That’s the way things were with me then: if I didn’t go out to the shops, it would just be me and my cat alone in my flat.

    and getting toxiplasmosis gondii is not helping!!!

    there is even an epidemic of these people using autopay to pay their bills then dying in their homes and being their for 5 or 10 years drying out and thats that…

    huff post is on it
    Loneliness May Become An Epidemic By 2030 Unless Action Is Taken

    theyt even have a woman for the image and all that

    but they collect a lot of money from the women they did this too that should have grandhchildren, and family around and all that… no?

    ultimately, living longer will be a providence again of the wealthy who do not follow feminisms bs and have lots of kids while telling and facilitating others not to!

    by the way, when dannon yogurt tried to show its product was part of getting very old…

    everyone… and i mean everyone… misses that the people we see like this have the social networks that the left and liberalism has now destroyed.

    after all.
    i knew my great great grandother, a few of my great grandmothers, my grandmother and grandparents, my parents, and uncles and such… and i am 50, meaning these people were born before modern medicine..

    family was the key…

  2. Oldflyer Says:

    Living to very old is a mixed blessing. At the home where my Mother-in-Law spent her last years, both ends of the spectrum were in evidence.

    One gentleman, who was in his 90s, had to have chores to do every day; and he was content. The staff insured that he would, otherwise he would make up his own. One day he was missed, and then found hanging up side down, caught up in the rungs of a ladder. He had been in the hay loft of the little barn where they kept animals for a petting zoo type of arrangement. No harm done; and he was undeterred.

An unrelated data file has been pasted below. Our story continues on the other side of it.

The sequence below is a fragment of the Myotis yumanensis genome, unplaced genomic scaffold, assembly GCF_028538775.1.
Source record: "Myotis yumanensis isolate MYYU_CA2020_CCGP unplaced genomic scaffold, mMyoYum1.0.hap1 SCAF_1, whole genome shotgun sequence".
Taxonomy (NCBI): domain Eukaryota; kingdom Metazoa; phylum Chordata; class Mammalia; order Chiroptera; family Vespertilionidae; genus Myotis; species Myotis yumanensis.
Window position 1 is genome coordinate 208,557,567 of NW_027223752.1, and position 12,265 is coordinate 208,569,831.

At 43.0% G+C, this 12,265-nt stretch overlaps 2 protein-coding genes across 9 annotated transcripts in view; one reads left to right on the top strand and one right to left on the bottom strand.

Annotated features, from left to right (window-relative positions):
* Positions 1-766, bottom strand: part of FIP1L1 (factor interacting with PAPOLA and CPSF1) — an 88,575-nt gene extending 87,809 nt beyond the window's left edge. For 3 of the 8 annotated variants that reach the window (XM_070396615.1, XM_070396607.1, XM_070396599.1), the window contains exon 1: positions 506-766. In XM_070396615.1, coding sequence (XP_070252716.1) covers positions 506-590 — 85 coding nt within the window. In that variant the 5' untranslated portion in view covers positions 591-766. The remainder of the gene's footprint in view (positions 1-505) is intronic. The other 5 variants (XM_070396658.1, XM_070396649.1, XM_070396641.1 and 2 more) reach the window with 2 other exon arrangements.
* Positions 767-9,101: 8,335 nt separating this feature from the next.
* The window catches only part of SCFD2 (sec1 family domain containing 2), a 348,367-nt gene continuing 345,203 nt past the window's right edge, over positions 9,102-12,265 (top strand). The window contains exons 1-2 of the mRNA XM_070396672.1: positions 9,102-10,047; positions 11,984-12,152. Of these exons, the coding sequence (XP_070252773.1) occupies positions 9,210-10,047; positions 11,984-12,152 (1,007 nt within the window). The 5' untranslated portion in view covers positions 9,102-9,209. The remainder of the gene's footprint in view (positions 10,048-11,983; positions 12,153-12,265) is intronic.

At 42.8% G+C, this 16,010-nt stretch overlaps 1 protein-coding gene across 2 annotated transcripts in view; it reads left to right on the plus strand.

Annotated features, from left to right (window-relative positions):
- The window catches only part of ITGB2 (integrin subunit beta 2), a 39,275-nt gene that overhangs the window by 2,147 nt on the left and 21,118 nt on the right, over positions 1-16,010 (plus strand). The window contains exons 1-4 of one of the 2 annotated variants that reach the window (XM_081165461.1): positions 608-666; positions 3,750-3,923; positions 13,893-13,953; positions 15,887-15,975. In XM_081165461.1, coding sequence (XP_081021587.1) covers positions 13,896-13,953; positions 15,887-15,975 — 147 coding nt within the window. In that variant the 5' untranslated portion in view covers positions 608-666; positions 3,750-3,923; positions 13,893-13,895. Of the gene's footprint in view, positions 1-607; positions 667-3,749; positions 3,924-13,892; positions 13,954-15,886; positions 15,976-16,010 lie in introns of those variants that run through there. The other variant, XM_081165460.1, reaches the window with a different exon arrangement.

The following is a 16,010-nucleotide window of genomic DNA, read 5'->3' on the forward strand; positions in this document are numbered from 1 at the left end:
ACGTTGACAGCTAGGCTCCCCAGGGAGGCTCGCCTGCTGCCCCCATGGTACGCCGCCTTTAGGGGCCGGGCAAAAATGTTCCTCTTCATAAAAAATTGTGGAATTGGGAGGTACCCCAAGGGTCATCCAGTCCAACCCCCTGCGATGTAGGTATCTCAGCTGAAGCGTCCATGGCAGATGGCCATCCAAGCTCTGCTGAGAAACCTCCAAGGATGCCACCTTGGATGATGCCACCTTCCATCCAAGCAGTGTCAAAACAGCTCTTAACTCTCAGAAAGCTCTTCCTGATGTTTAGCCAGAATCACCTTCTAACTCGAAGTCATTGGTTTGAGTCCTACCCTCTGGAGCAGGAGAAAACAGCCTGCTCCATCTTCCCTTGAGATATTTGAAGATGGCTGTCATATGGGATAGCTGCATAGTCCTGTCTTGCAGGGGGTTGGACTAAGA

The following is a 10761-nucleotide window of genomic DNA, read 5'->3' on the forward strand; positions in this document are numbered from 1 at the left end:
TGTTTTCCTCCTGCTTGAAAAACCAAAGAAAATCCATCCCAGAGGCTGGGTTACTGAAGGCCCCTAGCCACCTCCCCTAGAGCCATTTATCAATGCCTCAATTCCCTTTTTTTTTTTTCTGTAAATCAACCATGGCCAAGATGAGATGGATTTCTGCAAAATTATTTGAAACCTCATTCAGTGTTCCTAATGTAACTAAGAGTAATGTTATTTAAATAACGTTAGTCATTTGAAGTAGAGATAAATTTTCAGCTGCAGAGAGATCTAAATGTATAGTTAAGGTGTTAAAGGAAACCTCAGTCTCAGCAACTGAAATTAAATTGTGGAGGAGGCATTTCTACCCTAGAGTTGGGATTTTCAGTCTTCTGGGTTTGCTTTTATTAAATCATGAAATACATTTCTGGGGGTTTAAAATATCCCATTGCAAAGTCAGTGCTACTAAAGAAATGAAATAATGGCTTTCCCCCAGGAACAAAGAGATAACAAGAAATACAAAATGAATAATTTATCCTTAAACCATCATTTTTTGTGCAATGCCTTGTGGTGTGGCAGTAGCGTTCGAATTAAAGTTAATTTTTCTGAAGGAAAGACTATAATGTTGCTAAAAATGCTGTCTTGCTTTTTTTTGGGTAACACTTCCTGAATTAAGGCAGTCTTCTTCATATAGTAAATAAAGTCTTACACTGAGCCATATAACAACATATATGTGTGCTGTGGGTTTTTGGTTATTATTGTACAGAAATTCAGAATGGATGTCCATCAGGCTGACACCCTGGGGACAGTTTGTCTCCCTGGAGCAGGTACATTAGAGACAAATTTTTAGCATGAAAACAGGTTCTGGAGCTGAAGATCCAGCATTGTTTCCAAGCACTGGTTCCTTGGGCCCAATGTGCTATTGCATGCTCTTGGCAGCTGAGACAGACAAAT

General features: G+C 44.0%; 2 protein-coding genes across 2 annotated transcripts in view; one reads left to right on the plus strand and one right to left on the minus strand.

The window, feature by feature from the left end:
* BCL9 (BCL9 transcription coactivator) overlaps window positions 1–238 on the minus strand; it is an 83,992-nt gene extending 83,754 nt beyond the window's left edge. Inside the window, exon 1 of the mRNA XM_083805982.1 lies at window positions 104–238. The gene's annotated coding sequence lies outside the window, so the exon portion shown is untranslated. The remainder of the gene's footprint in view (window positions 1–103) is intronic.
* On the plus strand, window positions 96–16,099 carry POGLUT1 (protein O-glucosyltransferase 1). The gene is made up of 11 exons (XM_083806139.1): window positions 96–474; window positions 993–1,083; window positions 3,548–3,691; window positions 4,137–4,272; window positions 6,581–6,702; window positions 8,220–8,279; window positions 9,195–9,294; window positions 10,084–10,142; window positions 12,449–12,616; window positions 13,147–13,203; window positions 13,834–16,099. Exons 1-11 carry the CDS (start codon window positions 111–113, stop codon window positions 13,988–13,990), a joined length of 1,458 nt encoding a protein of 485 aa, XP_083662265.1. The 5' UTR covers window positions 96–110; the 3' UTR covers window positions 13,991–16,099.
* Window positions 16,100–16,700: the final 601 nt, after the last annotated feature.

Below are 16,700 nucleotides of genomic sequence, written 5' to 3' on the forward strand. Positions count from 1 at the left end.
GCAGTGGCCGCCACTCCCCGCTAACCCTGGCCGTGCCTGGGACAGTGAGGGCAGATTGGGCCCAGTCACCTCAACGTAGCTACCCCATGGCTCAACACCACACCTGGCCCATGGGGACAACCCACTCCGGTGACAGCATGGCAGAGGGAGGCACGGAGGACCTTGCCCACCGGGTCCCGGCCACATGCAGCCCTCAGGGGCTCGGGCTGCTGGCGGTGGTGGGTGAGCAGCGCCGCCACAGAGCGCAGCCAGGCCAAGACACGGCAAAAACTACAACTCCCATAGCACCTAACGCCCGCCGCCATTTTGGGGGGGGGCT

Another lady, the mother of a dear friend lived past 105. You never saw her that she did not have an open book. She was deaf, and not at all social. In fact her daughter described her as “mean”. She cracked up the community when she turned 100 and told her daughter to tell the staff to quit walking her up and down the drive for exercise. “Nancy, I have been walking for 100 years, and I am not going to walk any more.”

    Other individuals had failed, either physically or mentally, much earlier in life; and many of them were neither engaged, nor content.

    I do not think that I want to live past the time that I can care for myself. Of course, that milestone has a way of sneaking up on one.

  3. waitforit Says:

    Well, I needed that. I needed that. 🙂 It’s been some time since the laughter and good feeling was natural. And that did it.

  4. Beverly Says:

    What a great gal. Hanging onto her brand new hat!

  5. Bob From Virginia Says:

    A 105 year old was asked if she had anything good to say about being that old. She answered “no peer pressure”.

    A 95 year old great grandmother was asked by her great granddaughter how she was? She answered “still alive dammit!”